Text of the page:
A Simple Knit Scarf

One of my favorite fibers to work with is the wool of Blue Faced Leicester (BFL) sheep.  It is a long fiber wool and quite light, so it produces soft yarn with the additional benefit of a pretty sheen, much like wool fiber that is blended with silk.  It produces a strong fabric that is perfect for socks and has long been a staple of British knitters, but it was relatively unknown here 16 years ago.  I first stumbled upon it on a trip (because I visit yarn shops on family vacations.  I just do) and picked some up to use for diaper covers for my daughter.  And I was instantly hooked.  It became one of my favorite fibers to knit with and later, to dye.

image from forums-d.ravelrycache.com

BFL is increasingly well-known to US knitters. Canadian and American raised BFL is spun into yarn along with its counterpart from Great Britain.  Lately, I've been testing different blends and spins of BFL yarns to try and come up with a few favorite yarns.  And, I admit, it's virtually impossible, because I like them all.  This project is the Little Plum Shawlette and it is knit in BFL Sock, a 100% fingering weight yarn, not treated with superwash, that is primarily intended for socks but is versatile enough to work for scarves and other accessories.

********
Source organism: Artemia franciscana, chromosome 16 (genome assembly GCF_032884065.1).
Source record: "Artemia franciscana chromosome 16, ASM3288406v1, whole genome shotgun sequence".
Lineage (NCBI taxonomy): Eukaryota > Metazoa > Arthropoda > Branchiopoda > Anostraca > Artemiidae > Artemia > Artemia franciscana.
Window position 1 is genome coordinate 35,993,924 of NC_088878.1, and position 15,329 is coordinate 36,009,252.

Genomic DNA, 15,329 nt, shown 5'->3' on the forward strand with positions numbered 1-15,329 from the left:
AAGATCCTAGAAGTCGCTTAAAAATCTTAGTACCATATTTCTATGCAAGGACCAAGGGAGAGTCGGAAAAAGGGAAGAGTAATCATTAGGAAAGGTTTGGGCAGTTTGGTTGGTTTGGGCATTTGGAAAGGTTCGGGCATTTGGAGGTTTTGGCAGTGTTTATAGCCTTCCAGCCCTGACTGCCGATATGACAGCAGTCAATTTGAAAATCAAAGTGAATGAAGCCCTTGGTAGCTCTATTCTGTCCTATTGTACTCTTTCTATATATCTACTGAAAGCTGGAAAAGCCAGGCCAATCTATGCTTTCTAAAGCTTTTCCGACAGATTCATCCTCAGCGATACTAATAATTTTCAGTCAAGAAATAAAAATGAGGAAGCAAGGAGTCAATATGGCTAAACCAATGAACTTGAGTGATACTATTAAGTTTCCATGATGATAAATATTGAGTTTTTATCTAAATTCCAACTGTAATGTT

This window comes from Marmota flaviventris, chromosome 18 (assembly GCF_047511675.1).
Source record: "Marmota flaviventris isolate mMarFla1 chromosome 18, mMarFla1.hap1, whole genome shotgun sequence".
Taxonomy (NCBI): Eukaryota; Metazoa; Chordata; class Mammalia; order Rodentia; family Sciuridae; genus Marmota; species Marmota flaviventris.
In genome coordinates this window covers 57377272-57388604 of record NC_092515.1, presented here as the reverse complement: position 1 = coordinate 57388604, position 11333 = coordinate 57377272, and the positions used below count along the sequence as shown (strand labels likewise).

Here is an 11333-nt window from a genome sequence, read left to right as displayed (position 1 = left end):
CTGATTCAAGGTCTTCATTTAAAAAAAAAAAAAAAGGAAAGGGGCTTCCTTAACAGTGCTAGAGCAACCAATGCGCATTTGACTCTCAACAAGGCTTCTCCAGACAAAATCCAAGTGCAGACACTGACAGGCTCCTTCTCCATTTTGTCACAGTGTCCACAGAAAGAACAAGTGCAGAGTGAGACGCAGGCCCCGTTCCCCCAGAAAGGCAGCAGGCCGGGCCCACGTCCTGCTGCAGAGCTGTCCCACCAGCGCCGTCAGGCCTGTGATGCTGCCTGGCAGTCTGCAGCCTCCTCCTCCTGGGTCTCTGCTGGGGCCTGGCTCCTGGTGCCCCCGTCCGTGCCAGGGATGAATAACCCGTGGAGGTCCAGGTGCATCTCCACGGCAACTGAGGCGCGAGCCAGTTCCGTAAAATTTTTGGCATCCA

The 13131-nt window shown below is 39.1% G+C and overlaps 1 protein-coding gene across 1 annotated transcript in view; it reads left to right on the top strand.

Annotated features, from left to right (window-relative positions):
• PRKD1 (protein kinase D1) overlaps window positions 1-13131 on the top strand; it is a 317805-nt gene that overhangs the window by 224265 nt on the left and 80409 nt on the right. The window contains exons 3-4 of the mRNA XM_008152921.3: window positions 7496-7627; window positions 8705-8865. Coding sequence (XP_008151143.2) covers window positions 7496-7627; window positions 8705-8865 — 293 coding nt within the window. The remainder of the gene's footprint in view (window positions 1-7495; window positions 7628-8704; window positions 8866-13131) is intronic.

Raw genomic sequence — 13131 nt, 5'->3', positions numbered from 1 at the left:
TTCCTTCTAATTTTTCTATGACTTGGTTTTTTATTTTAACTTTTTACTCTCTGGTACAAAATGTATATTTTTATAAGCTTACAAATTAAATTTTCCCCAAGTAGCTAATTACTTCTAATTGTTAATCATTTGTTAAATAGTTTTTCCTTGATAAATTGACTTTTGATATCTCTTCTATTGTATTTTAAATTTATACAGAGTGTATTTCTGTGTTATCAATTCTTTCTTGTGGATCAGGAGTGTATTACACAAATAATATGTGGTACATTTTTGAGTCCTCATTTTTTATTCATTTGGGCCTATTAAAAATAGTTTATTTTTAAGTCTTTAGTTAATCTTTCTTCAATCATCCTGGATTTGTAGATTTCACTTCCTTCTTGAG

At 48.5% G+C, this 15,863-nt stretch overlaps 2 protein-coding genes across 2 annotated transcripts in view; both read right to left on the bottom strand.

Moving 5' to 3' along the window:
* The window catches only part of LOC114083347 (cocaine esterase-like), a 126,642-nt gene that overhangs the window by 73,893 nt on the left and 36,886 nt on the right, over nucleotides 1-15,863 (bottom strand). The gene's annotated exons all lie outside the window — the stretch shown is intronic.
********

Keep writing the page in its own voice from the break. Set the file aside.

Over the years since I first discovered with it, I've knit frequently with Blue Faced Leicester and the results are always pleasing.

BFL Projects

A quick note about the purple scarf pattern.  It was released the month that Prince died and the designer's description of the pattern made it impossible for me to pass up, especially since I had some yarn on hand that I had dyed in my oldie but goodie Purple Rain colorway:

 I have loved Prince since the 1980s and was so sad to learn that he died suddenly. This shawlette has stitches that each commemorate a song by The Artist. I get that this is MAJORLY dorky, but when I was between designs, Michelle from Bo Peep Fine Yarns messaged me suggesting a Prince commemoration. So, when you’re a knitter, you knit, and when you’re a fan, you fangirl (yes, that’s a verb….my 12 year old daughter knows.) So, this is me fan-girling in an utterly mortifying way, no doubt!

This must be made while watching Prince videos or listening to his music. But you knew this, anyway. If there’s any desire for a KAL, let me know…although I’m probably one of only 3 Prince knitting fans!

There are 6 elements that commemorate Prince in this design, from bottom to top:

1 – Purple Rain drops
2 – Diamonds and Pearls
3 – Doves
4 – Doves again because this is my favorite song.
5 ”X’s” for “Kiss”